The Woodjin: Controlled Burning by Lbilover

Sean stepped out the mudroom door into the misty gray of an early March morning, stopped and sniffed the air. He didn’t have a sense of smell as acute as Elijah’s, of course, but the scent of burning pine was unmistakable, and far stronger than usual. Worrisomely strong, he thought uneasily.

“Elijah, where is that smell coming from? It can’t be from the chimney, can it?” Sean asked the young man who had followed him out the door.

“No,” Elijah said. “It’s from a brush fire.”

“Brush fire? You mean there’s a fire in the woods?” Sean’s gaze roamed the dense forest of pitch pine trees surrounding them on every side, searching for any sign of smoke or flames. Even though he found none, he wondered how Elijah could appear so unruffled in the face of such danger.

“It’s all right, Sean,” Elijah hastened to reassure him, catching the undertone of fear in his partner’s voice. He touched Sean’s coat sleeve apologetically. “I should have warned you so you didn’t worry. This fire was set deliberately, by the Forest Service. It’s called controlled burning, and they do it every March.”

“Controlled burning? But what’s the purpose of it?”

“To cut down on the possibility of a major forest fire,” Elijah explained. “They burn the underbrush along the roads mainly, so that if someone carelessly throws a cigarette out their car window, it won’t trigger a fire.”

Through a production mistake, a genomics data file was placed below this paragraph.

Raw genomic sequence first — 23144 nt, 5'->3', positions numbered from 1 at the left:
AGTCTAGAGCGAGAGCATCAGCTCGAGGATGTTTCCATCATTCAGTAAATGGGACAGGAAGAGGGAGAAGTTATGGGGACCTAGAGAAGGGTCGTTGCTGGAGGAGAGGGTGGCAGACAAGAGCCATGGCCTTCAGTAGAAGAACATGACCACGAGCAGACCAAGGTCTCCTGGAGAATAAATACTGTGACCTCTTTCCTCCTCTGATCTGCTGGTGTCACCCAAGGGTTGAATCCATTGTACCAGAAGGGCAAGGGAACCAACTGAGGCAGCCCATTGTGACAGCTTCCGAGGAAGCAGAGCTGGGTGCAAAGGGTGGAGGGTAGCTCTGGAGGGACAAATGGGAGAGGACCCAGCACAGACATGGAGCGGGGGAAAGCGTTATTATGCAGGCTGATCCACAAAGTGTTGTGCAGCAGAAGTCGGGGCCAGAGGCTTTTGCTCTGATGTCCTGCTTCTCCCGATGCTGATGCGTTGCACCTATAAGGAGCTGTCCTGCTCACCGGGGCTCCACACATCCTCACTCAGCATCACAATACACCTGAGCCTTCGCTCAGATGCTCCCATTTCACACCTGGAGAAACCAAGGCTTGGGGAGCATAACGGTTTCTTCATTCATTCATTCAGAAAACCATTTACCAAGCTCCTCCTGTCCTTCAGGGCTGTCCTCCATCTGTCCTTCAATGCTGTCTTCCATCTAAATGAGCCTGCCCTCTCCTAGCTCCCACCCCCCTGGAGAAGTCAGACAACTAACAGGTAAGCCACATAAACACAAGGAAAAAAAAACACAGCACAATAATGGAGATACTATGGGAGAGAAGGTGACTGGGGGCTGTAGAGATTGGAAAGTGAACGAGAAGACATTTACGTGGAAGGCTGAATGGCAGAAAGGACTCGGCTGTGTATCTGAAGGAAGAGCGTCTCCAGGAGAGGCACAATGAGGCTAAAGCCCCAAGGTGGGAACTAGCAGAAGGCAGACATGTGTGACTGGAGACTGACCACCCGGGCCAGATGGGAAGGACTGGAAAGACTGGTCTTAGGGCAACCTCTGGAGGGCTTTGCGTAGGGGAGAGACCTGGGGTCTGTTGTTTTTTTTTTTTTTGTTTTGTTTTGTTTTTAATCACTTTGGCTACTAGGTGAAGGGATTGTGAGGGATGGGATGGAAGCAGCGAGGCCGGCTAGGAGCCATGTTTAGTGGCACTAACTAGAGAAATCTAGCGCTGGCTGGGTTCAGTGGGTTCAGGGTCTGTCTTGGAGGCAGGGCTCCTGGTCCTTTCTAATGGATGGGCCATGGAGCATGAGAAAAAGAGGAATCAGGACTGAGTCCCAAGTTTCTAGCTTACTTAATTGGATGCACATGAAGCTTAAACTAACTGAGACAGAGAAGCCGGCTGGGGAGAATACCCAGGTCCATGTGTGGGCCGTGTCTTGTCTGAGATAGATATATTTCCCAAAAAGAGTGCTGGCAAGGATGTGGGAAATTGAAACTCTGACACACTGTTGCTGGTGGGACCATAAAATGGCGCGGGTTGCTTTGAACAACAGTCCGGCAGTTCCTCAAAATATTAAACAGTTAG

“I see. Isn’t that kind of risky, though? Couldn’t the fire accidentally get out of control?” Sean couldn’t tamp down his continued unease. He remembered as a child seeing vast blackened areas in the pines when his family drove down to the shore: the aftermath of forest fires, his dad had told him and Mack. The memory had never left him—with his mind’s eye, he could still clearly see the twisted, charred skeletons of the trees along the parkway.

“It has happened,” Elijah admitted, “although they’re very careful only to do controlled burns when the weather conditions are safe.” Seeing that his admission had done little to allay Sean’s concern, he added, “But if you’re really worried, give me a minute and I’ll see what I can find out…”